When signing your contract you probably don’t foresee any reason why you would leave before the tenancy is up. Unfortunately, it doesn’t always stay like this and circumstances and friendships change. Sometimes life gets in the way of contracts. If you find yourself in a position where leaving your property is the only choice, you will need a good understanding of your contract.


Once you have signed your contract you have entered into a legally binding agreement. If you want to leave the property, even if you have not yet moved in, you can’t just walk away. Some believe that if you move out of the property, this will end the agreement. Unfortunately, it will not and the landlord / agents will still continue to chase you and your guarantor for rent.

The first thing to do is talk to a student adviser at your University or Students’ Union. They should be able to tell you if you have grounds to leave the property and are able to give notice. Look at your housing contract to see if there is a break clause, although this is rare. There may be a break clause for the landlord but not one for the tenants. In this case you could argue this is an unfair term and the break clause should apply to you too. Having the clause available for the landlord but not for you demonstrates a significant imbalance. In this case it benefits the party with the most power – the landlord.


Some students are lucky enough to be released from their contract. Most University halls will automatically release students from their housing contract if students leave university. However, most students do not live in university accommodation and cases like this are in the minority.  Virtually all private accommodation will not allow this.

In exceptional circumstances, you can talk to your landlord about possible release on compassionate and / or compelling grounds. This can be argued in serious circumstances which affect your ability to live in the property or pay the rent. This could be your own health, a family member’s health or some other situation which likely affects your study also. Not being able to pay your rent or that you have changed your mind will not count.

If you can get a release, you should get confirmation of this in writing from the landlord. This should include the date your liability ends, any deductions from your deposit and when you should receive this back.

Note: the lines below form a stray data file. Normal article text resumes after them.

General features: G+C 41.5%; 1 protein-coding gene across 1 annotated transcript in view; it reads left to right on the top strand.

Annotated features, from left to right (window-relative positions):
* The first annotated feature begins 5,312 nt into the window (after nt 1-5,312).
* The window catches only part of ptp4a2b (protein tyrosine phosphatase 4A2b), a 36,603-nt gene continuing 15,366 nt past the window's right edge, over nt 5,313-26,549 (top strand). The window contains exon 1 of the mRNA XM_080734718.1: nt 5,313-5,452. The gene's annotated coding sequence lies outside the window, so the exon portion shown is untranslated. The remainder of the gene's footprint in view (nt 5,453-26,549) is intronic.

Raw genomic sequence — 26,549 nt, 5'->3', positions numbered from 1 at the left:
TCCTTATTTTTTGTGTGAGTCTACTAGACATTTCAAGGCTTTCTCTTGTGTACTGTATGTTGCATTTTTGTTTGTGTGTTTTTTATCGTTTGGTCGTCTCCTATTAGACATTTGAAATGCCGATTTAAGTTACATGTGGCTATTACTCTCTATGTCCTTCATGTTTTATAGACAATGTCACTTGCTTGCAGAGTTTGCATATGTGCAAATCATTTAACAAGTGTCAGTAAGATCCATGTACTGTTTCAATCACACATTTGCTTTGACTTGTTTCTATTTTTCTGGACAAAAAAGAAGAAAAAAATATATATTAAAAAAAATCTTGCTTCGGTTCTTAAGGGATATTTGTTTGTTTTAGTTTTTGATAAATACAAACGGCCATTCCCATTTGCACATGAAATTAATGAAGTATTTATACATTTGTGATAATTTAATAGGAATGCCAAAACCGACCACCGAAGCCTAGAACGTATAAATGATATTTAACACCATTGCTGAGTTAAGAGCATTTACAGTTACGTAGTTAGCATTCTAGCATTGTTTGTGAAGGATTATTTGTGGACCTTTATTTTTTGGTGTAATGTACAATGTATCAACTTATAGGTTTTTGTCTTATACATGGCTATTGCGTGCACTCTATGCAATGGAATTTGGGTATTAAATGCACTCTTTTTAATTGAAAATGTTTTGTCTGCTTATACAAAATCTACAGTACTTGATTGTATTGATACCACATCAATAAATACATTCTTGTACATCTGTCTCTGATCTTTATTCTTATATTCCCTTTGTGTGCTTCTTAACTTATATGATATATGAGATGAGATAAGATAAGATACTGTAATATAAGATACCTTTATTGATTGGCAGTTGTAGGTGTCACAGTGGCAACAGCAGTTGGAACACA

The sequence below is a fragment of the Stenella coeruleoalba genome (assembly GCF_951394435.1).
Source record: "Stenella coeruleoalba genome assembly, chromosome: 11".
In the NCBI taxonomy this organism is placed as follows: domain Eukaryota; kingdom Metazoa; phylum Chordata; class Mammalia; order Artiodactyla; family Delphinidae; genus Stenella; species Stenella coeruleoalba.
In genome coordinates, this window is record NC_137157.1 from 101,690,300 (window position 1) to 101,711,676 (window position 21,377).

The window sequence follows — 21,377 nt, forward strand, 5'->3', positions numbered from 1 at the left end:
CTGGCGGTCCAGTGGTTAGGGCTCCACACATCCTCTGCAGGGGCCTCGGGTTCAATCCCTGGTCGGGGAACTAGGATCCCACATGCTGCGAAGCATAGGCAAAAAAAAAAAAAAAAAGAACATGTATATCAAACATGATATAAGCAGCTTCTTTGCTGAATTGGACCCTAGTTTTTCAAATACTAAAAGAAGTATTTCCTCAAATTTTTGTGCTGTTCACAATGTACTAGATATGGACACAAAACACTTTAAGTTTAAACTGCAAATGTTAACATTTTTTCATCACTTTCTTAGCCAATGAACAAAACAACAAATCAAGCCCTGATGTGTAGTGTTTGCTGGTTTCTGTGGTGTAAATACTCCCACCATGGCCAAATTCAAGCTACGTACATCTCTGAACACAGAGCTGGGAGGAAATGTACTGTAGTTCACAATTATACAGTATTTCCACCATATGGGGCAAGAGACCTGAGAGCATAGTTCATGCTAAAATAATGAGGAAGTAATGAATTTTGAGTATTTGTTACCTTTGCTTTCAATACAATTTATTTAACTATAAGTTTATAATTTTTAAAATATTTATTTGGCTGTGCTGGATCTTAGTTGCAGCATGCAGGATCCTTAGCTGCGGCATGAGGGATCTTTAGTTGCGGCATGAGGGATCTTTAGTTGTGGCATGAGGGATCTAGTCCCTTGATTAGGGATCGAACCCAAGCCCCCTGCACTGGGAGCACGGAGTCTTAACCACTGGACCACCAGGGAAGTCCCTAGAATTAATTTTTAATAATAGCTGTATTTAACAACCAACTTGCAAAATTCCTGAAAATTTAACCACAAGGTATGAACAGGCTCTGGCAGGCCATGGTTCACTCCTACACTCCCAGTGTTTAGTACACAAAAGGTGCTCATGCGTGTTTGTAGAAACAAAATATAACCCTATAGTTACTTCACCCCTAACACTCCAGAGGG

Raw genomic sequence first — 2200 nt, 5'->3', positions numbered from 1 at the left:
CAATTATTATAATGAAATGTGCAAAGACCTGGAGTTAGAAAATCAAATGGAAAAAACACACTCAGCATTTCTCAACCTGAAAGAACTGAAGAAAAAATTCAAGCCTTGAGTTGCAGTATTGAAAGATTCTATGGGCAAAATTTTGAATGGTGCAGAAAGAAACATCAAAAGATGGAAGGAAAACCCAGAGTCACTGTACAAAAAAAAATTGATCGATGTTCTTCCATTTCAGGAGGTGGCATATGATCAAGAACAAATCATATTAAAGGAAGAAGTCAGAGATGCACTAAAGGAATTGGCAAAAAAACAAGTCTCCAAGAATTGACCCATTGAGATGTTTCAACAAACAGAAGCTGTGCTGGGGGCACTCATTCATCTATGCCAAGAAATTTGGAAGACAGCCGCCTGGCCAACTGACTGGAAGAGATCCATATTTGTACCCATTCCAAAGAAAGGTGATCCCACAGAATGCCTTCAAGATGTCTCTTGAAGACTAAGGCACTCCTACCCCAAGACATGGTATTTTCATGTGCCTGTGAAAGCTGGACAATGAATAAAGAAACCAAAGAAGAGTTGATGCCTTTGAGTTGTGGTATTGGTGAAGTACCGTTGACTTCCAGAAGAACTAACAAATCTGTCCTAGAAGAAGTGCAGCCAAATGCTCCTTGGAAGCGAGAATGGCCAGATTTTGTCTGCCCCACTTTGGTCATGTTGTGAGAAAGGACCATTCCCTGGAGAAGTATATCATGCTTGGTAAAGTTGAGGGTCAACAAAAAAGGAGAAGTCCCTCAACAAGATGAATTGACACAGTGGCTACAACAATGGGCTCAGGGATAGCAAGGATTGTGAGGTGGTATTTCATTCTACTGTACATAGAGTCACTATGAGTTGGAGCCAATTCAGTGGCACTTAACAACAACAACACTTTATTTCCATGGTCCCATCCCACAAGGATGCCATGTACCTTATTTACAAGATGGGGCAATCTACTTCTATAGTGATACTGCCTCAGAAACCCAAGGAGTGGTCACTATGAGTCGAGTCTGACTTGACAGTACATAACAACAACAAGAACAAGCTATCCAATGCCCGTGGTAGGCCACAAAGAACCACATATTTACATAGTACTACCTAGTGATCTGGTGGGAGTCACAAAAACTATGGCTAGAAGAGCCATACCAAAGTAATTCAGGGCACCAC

If you cannot negotiate a release, your landlord will likely ask you to find a replacement for your contract. You should do this yourself and not rely on the agents / landlord to do this for you, although it will be very useful if they will also agree to help you advertise your room. Publicise your room as widely as you can including within the University and Students’ Union as well as online.

If you have a single tenancy, then only one person will be needed to take over your contract. If you have a joint contract with others, it is likely that you will need to get the permission of others within the agreement for the replacement to go ahead. The other tenants who are part of the contract do not have to accept the replacement you put forward. However, they should be aware that if the landlord chooses, they could be asked for your rent instead of you. Therefore, it is in their best interests to work with you and find someone to take your place.

Once you have found a replacement and a new contract has been signed, your contract will end. A refund of your damage deposit and a re-protection of the deposits paid by all of the tenants of the new agreement (including the replacement) should occur.

As above, it is particularly important to ensure that your leaving is documented and that you are protected against any charges for damages from when you move out. This should be done via way of written confirmation from your landlord so make sure you obtain this from the landlord.

Before you leave the property

Remember to do the following before you leave. Take some photographs of your room and the common parts of the house such as the hall, kitchen and bathroom and keep these safe. These are your proof of the state of the property when you moved out, evidence which may be vital if there is a dispute over your deposit. If possible, try to get the landlord to visit on your last day to inspect it with you before you go.

Talk to the other tenants and agree a figure to complete your obligations for utilities if you pay these. You can get an idea as to how much is owed by basing this on what bills you have paid before, or you could take a reading and ask the companies to send out a bill based on these readings.

Reviewed 08.02.2024

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